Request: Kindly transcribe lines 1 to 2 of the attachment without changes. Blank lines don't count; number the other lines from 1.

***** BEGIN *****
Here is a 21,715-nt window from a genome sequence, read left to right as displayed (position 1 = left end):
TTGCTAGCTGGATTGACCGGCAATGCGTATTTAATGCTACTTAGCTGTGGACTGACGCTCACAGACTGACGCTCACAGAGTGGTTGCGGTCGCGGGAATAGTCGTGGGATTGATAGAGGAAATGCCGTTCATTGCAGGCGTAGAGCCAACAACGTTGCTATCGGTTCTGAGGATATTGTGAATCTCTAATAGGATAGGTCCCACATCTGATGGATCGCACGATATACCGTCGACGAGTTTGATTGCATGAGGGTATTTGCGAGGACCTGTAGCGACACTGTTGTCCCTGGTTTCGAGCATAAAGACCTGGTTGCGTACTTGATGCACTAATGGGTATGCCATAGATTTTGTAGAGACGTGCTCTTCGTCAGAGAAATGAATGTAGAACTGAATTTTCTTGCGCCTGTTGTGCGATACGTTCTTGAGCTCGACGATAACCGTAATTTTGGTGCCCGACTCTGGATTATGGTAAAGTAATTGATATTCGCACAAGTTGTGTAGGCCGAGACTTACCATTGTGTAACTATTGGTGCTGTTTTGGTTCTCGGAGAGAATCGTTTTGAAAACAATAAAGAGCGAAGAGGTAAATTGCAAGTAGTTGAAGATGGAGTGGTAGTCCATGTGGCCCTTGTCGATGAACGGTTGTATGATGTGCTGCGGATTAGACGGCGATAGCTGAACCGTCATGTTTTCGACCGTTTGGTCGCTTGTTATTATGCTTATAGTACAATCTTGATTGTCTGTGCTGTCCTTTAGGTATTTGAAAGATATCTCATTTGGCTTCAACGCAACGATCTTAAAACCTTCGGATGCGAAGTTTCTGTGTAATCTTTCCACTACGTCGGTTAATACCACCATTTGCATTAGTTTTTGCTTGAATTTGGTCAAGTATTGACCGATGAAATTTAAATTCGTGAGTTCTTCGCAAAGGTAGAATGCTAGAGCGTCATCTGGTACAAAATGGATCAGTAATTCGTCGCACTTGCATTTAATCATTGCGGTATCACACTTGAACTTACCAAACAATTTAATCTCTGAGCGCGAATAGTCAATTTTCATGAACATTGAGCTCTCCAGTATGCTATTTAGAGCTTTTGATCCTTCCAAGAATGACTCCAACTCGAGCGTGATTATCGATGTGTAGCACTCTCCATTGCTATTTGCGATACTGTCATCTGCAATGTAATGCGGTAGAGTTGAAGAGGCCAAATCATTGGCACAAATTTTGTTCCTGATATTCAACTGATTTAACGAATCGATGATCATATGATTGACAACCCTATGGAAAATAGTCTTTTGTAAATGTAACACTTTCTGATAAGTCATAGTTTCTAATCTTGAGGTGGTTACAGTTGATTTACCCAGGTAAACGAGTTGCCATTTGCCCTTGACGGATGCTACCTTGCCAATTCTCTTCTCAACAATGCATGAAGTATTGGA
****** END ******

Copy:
Here is a 21,715-nt window from a genome sequence, read left to right as displayed (position 1 = left end):
TTGCTAGCTGGATTGACCGGCAATGCGTATTTAATGCTACTTAGCTGTGGACTGACGCTCACAGACTGACGCTCACAGAGTGGTTGCGGTCGCGGGAATAGTCGTGGGATTGATAGAGGAAATGCCGTTCATTGCAGGCGTAGAGCCAACAACGTTGCTATCGGTTCTGAGGATATTGTGAATCTCTAATAGGATAGGTCCCACATCTGATGGATCGCACGATATACCGTCGACGAGTTTGATTGCATGAGGGTATTTGCGAGGACCTGTAGCGACACTGTTGTCCCTGGTTTCGAGCATAAAGACCTGGTTGCGTACTTGATGCACTAATGGGTATGCCATAGATTTTGTAGAGACGTGCTCTTCGTCAGAGAAATGAATGTAGAACTGAATTTTCTTGCGCCTGTTGTGCGATACGTTCTTGAGCTCGACGATAACCGTAATTTTGGTGCCCGACTCTGGATTATGGTAAAGTAATTGATATTCGCACAAGTTGTGTAGGCCGAGACTTACCATTGTGTAACTATTGGTGCTGTTTTGGTTCTCGGAGAGAATCGTTTTGAAAACAATAAAGAGCGAAGAGGTAAATTGCAAGTAGTTGAAGATGGAGTGGTAGTCCATGTGGCCCTTGTCGATGAACGGTTGTATGATGTGCTGCGGATTAGACGGCGATAGCTGAACCGTCATGTTTTCGACCGTTTGGTCGCTTGTTATTATGCTTATAGTACAATCTTGATTGTCTGTGCTGTCCTTTAGGTATTTGAAAGATATCTCATTTGGCTTCAACGCAACGATCTTAAAACCTTCGGATGCGAAGTTTCTGTGTAATCTTTCCACTACGTCGGTTAATACCACCATTTGCATTAGTTTTTGCTTGAATTTGGTCAAGTATTGACCGATGAAATTTAAATTCGTGAGTTCTTCGCAAAGGTAGAATGCTAGAGCGTCATCTGGTACAAAATGGATCAGTAATTCGTCGCACTTGCATTTAATCATTGCGGTATCACACTTGAACTTACCAAACAATTTAATCTCTGAGCGCGAATAGTCAATTTTCATGAACATTGAGCTCTCCAGTATGCTATTTAGAGCTTTTGATCCTTCCAAGAATGACTCCAACTCGAGCGTGATTATCGATGTGTAGCACTCTCCATTGCTATTTGCGATACTGTCATCTGCAATGTAATGCGGTAGAGTTGAAGAGGCCAAATCATTGGCACAAATTTTGTTCCTGATATTCAACTGATTTAACGAATCGATGATCATATGATTGACAACCCTATGGAAAATAGTCTTTTGTAAATGTAACACTTTCTGATAAGTCATAGTTTCTAATCTTGAGGTGGTTACAGTTGATTTACCCAGGTAAACGAGTTGCCATTTGCCCTTGACGGATGCTACCTTGCCAATTCTCTTCTCAACAATGCATGAAGTATTGGA